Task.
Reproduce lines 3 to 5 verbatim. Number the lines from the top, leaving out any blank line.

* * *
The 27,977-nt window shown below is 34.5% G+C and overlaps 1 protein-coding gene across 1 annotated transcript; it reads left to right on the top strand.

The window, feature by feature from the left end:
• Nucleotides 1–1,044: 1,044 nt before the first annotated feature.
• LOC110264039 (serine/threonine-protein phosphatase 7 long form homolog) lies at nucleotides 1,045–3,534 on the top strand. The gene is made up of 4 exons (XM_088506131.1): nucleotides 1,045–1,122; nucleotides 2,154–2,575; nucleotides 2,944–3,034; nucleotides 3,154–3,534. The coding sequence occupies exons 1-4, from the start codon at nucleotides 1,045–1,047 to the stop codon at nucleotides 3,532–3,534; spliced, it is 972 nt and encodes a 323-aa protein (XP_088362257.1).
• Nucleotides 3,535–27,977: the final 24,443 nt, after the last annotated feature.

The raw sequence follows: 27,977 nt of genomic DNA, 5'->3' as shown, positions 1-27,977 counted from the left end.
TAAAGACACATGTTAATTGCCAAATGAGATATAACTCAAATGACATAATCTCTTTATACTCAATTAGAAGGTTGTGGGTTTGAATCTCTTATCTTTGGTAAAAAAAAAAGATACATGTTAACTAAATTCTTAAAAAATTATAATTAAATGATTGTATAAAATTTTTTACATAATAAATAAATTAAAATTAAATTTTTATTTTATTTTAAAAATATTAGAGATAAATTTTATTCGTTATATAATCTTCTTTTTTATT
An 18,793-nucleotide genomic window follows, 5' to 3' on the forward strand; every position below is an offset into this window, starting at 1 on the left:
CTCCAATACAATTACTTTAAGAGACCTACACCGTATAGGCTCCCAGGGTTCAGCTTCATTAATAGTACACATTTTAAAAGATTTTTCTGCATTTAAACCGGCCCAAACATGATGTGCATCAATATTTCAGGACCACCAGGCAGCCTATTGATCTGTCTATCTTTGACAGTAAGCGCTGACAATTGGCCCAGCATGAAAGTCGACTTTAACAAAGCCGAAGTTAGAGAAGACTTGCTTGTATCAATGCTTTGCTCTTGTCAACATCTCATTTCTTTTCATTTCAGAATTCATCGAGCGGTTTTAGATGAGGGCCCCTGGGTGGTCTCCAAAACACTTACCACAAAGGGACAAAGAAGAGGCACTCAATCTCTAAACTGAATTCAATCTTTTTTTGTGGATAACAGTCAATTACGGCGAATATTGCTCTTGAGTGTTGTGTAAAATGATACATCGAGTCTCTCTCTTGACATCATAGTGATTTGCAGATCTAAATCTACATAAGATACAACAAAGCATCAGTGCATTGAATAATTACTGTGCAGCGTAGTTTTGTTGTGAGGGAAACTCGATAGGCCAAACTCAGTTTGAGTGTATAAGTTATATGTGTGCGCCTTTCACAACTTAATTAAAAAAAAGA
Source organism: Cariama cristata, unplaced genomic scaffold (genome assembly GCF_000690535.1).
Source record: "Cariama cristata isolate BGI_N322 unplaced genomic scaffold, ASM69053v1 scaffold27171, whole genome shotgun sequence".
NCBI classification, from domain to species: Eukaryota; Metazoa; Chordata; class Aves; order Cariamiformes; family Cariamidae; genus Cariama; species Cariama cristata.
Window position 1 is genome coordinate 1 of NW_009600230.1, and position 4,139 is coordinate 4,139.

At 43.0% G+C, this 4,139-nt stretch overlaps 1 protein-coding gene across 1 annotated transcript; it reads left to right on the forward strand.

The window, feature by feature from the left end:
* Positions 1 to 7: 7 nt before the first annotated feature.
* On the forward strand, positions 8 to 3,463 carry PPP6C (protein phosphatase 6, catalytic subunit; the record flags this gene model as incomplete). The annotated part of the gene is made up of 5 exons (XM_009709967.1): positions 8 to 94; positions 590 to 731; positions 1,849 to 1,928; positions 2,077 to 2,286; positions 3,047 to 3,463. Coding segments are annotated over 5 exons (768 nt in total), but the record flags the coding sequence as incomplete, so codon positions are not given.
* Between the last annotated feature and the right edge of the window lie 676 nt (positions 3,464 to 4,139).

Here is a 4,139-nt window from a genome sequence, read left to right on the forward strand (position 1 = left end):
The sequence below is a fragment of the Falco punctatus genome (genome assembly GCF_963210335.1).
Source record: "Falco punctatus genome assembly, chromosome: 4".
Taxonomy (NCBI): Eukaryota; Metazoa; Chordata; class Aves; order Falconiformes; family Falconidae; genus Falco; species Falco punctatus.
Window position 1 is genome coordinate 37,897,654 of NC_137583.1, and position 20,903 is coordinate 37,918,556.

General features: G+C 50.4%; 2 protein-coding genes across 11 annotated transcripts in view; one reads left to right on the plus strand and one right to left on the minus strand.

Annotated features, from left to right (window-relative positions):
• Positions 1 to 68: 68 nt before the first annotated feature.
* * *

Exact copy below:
• Nucleotides 1–1,044: 1,044 nt before the first annotated feature.
• LOC110264039 (serine/threonine-protein phosphatase 7 long form homolog) lies at nucleotides 1,045–3,534 on the top strand. The gene is made up of 4 exons (XM_088506131.1): nucleotides 1,045–1,122; nucleotides 2,154–2,575; nucleotides 2,944–3,034; nucleotides 3,154–3,534. The coding sequence occupies exons 1-4, from the start codon at nucleotides 1,045–1,047 to the stop codon at nucleotides 3,532–3,534; spliced, it is 972 nt and encodes a 323-aa protein (XP_088362257.1).
• Nucleotides 3,535–27,977: the final 24,443 nt, after the last annotated feature.